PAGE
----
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I would like to use Dictionary as TKey in another Dictionary. Something similar to python. I tried this but it gives me errors.

Dictionary<Dictionary<string, string>, int> dict = new Dictionary<Dictionary<string,    string>, int>();
Dictionary<string, string> dict2 = new Dictionary<string, string>();
dict2["abc"] = "def";
dict[dict["abc"] = 20;
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1  
your last line has multiple errors. You refer to dict twice, when one of the references should be to dict2. (Important lesson: name your variables clearly!) And you have an unmatched open-brace. –  abelenky Jan 11 '09 at 19:06

3 Answers 3

up vote 10 down vote accepted

What error is it giving you? Is it complaining about your missing bracket on line 4?

Line 4 looks like it should be:

dict[dict["abc"]] = 20;

However, you probably mean this, since "abc" is not a key of dict:

dict[dict2["abc"]] = 20;

But dict2["abc"] is a string, when the key of dict is supposed to be a Dictionary<string, string>.

But let's re-examine your original goal at this point before going to far down this path. You shouldn't be using mutable types as dictionary keys in the first place.

This may be the code you're looking for:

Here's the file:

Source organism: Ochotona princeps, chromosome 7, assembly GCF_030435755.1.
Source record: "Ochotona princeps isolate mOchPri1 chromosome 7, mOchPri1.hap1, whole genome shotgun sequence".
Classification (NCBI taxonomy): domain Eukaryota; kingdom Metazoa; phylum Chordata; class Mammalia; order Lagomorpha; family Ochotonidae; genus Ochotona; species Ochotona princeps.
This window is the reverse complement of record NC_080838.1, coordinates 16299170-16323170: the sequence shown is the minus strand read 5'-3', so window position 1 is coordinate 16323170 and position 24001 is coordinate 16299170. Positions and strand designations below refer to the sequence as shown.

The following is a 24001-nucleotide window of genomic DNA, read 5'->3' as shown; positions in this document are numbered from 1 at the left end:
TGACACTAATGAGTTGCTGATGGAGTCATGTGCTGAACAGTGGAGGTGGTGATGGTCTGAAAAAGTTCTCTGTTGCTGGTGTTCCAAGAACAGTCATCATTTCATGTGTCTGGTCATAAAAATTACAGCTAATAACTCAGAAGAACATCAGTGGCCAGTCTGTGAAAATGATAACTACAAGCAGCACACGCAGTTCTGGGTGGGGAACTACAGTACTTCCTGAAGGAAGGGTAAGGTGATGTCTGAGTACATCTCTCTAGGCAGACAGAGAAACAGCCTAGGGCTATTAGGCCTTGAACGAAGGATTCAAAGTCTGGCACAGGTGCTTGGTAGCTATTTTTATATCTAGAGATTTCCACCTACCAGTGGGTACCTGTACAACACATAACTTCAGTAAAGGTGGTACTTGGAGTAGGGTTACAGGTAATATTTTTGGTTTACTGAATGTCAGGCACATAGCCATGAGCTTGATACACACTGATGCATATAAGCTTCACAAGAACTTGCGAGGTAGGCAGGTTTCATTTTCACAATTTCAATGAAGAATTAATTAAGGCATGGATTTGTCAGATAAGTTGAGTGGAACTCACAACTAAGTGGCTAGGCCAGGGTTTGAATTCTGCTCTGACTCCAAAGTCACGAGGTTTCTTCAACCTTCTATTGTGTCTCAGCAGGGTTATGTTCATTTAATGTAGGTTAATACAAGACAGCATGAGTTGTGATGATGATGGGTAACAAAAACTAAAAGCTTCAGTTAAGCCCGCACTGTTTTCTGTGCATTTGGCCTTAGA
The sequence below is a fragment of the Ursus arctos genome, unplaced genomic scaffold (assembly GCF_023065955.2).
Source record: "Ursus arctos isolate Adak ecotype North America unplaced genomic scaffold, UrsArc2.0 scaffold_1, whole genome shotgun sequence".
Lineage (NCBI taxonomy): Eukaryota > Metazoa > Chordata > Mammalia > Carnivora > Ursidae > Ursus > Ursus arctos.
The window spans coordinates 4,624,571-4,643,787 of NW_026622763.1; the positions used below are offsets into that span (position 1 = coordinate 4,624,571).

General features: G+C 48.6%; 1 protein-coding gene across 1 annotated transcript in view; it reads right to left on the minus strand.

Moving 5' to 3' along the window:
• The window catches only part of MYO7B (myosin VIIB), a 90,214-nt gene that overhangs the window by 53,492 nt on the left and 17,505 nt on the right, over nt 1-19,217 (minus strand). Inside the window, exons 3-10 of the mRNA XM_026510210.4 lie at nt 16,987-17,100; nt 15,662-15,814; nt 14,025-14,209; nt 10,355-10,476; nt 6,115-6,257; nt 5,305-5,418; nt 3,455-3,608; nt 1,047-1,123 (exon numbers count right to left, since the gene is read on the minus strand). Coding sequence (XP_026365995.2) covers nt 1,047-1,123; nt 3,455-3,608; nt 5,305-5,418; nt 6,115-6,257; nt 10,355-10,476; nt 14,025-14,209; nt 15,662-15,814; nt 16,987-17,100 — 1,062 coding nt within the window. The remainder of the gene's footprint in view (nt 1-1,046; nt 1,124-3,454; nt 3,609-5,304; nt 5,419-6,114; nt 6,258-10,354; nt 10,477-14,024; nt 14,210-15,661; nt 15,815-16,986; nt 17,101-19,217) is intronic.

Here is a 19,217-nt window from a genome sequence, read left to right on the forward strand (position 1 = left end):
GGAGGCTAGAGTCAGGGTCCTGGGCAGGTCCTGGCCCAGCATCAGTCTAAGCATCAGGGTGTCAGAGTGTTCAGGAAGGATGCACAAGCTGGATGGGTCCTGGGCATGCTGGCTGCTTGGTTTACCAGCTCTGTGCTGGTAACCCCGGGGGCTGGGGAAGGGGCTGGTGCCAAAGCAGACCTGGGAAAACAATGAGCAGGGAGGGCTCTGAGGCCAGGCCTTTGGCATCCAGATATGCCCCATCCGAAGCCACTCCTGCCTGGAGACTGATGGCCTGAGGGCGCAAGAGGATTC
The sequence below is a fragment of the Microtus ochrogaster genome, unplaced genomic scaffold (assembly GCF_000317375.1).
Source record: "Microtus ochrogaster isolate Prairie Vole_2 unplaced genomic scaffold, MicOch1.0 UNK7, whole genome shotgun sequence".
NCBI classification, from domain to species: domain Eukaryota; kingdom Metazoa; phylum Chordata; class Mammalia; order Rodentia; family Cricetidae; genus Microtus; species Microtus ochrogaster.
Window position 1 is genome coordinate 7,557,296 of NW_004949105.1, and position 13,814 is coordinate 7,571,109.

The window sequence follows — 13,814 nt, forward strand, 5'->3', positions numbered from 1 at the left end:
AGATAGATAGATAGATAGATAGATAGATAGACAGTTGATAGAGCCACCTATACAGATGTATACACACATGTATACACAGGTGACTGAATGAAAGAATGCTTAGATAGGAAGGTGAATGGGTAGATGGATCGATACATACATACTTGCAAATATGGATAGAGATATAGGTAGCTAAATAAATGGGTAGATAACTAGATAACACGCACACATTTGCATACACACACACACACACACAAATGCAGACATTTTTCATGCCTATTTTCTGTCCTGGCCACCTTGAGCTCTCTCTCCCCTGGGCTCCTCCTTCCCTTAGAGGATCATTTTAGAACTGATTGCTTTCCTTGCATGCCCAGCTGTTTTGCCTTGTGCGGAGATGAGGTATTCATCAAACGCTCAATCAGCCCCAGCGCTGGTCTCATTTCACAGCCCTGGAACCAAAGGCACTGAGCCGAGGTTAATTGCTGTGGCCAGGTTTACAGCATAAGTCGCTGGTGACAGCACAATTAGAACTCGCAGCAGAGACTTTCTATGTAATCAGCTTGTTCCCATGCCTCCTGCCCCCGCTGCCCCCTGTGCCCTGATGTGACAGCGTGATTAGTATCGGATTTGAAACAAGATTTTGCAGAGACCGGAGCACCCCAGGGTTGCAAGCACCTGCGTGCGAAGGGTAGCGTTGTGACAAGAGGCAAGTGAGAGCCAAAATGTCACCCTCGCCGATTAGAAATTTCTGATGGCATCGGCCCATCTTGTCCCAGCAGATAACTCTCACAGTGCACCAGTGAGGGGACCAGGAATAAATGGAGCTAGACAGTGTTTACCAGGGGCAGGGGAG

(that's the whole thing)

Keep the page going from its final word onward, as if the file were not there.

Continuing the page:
Dictionary<string, int> dict  = new Dictionary<string, int>();
Dictionary<string, string> dict2 = new Dictionary<string, string>();
dict2["abc"] = "def";
dict[dict2["abc"]] = 20;

But it's hard to tell for sure.

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Just to throw this in there, I often find that dealing with complicated dictionaries like you describe it's far better to use real names with them rather than trying to let the reader of the code sort it out.

You can do this one of two ways depending on personal preference. Either with a using statement to create a complier alias. Note you have to use the fully qualified type name since this is a compiler alias.

using ComplexKey = System.Collections.Generic.Dictionary<String, String>;
using ComplexType = System.Collections.Generic.Dictionary<
   System.Collections.Generic.Dictionary<String, String>,
   String
   >;

Or you can go the full blown type way and actually create a class that inherits from Dictionary.

class ComplexKey : Dictionary<String, String> { ... }
class ComplexType : Dictionary<ComplexKey, String> { ... }

Doing this will make it far easier for both you and the reader of your code to figure out what you're doing. My general rule of thumb is if I'm creating a generic of a generic it's time to look at building some first class citizens to represent my logic rather.

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I will try this solution. Thanks! –  kamilw Jan 11 '09 at 18:54

It's because the "dict["abc"] is not dictionary, but "string".

The correct, what you asked is:

Dictionary<Dictionary<string, string>, int> dict = new Dictionary<Dictionary<string,    string>, int>();
Dictionary<string, string> dict2 = new Dictionary<string, string>();
dict2["abc"] = "def";
dict[dict2] = 20;

But i'm not sure, this is what you realy want/need.

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I was just typing the same myself.. +1 :) –  Steven Robbins Jan 11 '09 at 18:36
    
Ok, but how do I get specific key, value pair from inner dict. I don't want to create inner dict for every value in outer dict. –  kamilw Jan 11 '09 at 18:45
    
dict[dict2["abc"]] = 20 makes more sense to me –  Will Jan 11 '09 at 18:47

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